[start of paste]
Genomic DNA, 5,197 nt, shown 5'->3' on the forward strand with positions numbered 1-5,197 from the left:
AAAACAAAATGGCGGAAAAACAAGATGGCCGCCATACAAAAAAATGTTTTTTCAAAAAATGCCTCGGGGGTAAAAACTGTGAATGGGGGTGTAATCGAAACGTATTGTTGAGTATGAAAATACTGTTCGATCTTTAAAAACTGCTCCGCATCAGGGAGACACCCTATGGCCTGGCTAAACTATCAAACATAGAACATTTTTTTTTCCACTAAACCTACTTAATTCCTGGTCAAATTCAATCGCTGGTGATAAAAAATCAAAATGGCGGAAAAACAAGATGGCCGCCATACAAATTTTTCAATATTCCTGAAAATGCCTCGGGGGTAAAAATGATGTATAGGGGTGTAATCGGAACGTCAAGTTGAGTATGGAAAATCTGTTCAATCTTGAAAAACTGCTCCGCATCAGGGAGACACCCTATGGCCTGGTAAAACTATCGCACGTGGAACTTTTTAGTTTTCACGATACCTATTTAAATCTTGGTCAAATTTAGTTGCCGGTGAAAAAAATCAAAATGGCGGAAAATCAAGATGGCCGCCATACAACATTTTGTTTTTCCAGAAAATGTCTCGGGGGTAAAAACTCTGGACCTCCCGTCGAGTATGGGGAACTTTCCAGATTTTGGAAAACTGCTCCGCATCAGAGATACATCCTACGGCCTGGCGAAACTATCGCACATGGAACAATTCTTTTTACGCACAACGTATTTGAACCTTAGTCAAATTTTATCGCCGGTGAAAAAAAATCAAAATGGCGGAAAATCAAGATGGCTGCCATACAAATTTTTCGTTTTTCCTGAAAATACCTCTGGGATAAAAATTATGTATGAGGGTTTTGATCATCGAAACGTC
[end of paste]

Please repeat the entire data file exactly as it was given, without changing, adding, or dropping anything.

Genomic DNA, 5,197 nt, shown 5'->3' on the forward strand with positions numbered 1-5,197 from the left:
AAAACAAAATGGCGGAAAAACAAGATGGCCGCCATACAAAAAAATGTTTTTTCAAAAAATGCCTCGGGGGTAAAAACTGTGAATGGGGGTGTAATCGAAACGTATTGTTGAGTATGAAAATACTGTTCGATCTTTAAAAACTGCTCCGCATCAGGGAGACACCCTATGGCCTGGCTAAACTATCAAACATAGAACATTTTTTTTTCCACTAAACCTACTTAATTCCTGGTCAAATTCAATCGCTGGTGATAAAAAATCAAAATGGCGGAAAAACAAGATGGCCGCCATACAAATTTTTCAATATTCCTGAAAATGCCTCGGGGGTAAAAATGATGTATAGGGGTGTAATCGGAACGTCAAGTTGAGTATGGAAAATCTGTTCAATCTTGAAAAACTGCTCCGCATCAGGGAGACACCCTATGGCCTGGTAAAACTATCGCACGTGGAACTTTTTAGTTTTCACGATACCTATTTAAATCTTGGTCAAATTTAGTTGCCGGTGAAAAAAATCAAAATGGCGGAAAATCAAGATGGCCGCCATACAACATTTTGTTTTTCCAGAAAATGTCTCGGGGGTAAAAACTCTGGACCTCCCGTCGAGTATGGGGAACTTTCCAGATTTTGGAAAACTGCTCCGCATCAGAGATACATCCTACGGCCTGGCGAAACTATCGCACATGGAACAATTCTTTTTACGCACAACGTATTTGAACCTTAGTCAAATTTTATCGCCGGTGAAAAAAAATCAAAATGGCGGAAAATCAAGATGGCTGCCATACAAATTTTTCGTTTTTCCTGAAAATACCTCTGGGATAAAAATTATGTATGAGGGTTTTGATCATCGAAACGTC